Motorbikes and Masters degrees: the informal economy in Morocco

Karis Hustad

I wrote this as a weekly assignment for one of my journalism courses during my time in Morocco. Our professor, journalist extraordinaire Mary Stucky, told us to go out and talk with Moroccans employed in the informal economy. Mind you, this was during the second week we arrived in Morocco and with essentially no language training nor grasp of how exactly the country works. Intimidating? Yes. But sometimes you need someone to kick you in the rear end to get you out of your comfort zone to find out what’s going on in the world. The result? Conversations with motorbike salesmen, my first time covering a protest and a little peek into how the informal economy functions (and factors into much larger economic issues) in Morocco.

RABAT— Motorbike sales and a degree in literature don’t usually share the same resume, but for Houcine Hassoune, 31, that is the case.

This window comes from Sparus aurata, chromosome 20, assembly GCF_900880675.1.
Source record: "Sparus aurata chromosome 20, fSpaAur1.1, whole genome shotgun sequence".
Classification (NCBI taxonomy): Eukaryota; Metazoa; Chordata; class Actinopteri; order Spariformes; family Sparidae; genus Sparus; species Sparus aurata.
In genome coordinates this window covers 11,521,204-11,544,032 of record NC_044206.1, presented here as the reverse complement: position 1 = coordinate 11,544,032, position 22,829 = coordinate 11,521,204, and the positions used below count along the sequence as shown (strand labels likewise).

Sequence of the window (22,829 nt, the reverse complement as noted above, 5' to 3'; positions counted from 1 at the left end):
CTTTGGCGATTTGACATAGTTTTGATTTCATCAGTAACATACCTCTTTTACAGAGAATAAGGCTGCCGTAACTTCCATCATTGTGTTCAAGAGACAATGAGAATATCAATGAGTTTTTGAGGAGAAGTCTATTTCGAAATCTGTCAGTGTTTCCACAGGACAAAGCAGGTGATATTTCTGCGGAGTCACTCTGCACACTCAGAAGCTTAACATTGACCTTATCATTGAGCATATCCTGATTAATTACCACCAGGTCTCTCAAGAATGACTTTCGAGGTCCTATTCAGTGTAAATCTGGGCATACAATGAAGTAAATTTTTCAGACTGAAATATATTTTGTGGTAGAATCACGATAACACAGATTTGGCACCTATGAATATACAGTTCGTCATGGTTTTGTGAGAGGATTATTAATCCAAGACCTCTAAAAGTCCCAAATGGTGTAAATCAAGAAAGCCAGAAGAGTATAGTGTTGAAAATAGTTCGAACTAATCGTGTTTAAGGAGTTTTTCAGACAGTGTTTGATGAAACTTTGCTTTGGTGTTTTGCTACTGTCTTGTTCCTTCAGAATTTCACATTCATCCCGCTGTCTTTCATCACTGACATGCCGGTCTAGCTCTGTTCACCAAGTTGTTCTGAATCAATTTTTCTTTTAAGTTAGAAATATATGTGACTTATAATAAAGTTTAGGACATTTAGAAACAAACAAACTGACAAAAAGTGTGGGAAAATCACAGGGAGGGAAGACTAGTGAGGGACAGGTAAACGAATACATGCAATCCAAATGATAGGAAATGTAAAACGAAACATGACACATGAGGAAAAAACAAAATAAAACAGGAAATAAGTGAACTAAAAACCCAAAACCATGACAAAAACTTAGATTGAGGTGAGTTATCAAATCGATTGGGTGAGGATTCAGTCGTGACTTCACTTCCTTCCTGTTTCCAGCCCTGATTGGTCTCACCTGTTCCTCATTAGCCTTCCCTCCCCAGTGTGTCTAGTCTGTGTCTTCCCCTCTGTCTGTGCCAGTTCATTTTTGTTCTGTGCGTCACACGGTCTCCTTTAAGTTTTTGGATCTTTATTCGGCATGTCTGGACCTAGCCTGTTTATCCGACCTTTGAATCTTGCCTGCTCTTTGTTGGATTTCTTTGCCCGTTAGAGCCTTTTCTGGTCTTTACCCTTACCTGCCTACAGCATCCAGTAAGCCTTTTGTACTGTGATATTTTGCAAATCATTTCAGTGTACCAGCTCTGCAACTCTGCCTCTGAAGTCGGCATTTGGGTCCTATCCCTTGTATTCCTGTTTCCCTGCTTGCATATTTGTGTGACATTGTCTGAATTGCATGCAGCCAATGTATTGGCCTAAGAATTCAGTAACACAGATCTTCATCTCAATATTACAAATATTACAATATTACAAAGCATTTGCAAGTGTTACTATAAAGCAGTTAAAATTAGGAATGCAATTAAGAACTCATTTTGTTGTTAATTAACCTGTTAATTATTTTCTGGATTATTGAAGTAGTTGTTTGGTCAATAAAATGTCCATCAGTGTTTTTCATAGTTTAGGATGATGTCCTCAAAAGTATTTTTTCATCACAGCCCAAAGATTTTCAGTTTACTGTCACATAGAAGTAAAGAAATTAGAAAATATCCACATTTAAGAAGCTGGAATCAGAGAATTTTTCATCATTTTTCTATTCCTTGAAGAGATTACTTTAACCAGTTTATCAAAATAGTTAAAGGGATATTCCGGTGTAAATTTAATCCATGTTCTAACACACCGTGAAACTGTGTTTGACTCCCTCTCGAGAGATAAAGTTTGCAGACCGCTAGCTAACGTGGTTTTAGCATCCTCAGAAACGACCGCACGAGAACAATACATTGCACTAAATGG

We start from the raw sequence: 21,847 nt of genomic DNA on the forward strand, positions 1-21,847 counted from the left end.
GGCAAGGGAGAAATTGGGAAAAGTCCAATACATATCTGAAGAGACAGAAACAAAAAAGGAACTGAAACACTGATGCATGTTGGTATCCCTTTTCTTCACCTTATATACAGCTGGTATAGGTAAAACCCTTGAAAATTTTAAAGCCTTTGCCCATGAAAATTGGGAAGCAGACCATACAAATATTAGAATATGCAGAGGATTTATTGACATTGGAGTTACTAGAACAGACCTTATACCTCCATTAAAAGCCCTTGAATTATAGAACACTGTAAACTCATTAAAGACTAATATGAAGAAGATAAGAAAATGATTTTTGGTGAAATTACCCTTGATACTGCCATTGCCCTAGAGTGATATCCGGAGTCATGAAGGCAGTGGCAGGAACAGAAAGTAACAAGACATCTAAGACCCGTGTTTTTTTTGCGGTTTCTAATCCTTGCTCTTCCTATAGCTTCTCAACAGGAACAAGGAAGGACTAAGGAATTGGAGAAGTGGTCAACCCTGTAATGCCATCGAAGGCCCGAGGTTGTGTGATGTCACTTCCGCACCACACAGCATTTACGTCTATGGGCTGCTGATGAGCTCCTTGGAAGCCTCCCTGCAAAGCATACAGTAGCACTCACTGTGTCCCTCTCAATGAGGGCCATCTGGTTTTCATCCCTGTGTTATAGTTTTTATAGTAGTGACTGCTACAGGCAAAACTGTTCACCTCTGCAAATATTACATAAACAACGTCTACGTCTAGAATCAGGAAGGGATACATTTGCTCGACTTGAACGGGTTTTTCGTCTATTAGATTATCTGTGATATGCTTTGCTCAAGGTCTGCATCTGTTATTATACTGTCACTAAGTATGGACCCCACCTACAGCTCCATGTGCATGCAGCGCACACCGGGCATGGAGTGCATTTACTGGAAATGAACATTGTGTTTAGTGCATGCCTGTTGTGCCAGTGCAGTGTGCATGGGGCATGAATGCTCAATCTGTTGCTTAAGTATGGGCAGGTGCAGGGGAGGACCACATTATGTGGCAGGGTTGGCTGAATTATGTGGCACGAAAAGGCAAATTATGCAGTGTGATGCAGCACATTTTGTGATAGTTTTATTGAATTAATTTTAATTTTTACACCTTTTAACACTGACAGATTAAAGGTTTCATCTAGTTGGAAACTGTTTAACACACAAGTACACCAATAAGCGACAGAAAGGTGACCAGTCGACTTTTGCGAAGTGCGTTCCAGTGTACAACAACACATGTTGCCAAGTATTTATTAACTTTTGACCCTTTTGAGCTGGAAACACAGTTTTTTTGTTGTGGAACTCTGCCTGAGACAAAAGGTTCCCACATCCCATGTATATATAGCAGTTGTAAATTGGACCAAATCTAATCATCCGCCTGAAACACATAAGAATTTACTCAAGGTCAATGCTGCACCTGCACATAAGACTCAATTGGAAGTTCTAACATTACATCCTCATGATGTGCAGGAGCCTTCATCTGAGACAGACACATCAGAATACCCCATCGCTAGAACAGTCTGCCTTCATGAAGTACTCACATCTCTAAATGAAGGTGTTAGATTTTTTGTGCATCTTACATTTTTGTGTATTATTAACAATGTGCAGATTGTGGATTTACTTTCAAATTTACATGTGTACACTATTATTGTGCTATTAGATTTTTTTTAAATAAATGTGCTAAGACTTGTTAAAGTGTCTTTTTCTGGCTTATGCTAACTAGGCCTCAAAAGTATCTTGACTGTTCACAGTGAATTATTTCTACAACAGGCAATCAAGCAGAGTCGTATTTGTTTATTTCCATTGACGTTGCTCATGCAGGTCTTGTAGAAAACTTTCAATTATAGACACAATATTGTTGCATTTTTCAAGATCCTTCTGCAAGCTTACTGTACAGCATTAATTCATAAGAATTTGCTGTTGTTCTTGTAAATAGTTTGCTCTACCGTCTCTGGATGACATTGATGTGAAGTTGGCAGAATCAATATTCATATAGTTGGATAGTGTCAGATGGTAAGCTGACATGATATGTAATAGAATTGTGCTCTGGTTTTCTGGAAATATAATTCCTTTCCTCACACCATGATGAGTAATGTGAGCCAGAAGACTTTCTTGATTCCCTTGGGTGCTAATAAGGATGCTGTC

View original post 727 altre parole



Inserisci i tuoi dati qui sotto o clicca su un'icona per effettuare l'accesso:


Stai commentando usando il tuo account Chiudi sessione / Modifica )

Foto Twitter

Stai commentando usando il tuo account Twitter. Chiudi sessione / Modifica )

Foto di Facebook

Stai commentando usando il tuo account Facebook. Chiudi sessione / Modifica )

Google+ photo

Stai commentando usando il tuo account Google+. Chiudi sessione / Modifica )

Connessione a %s...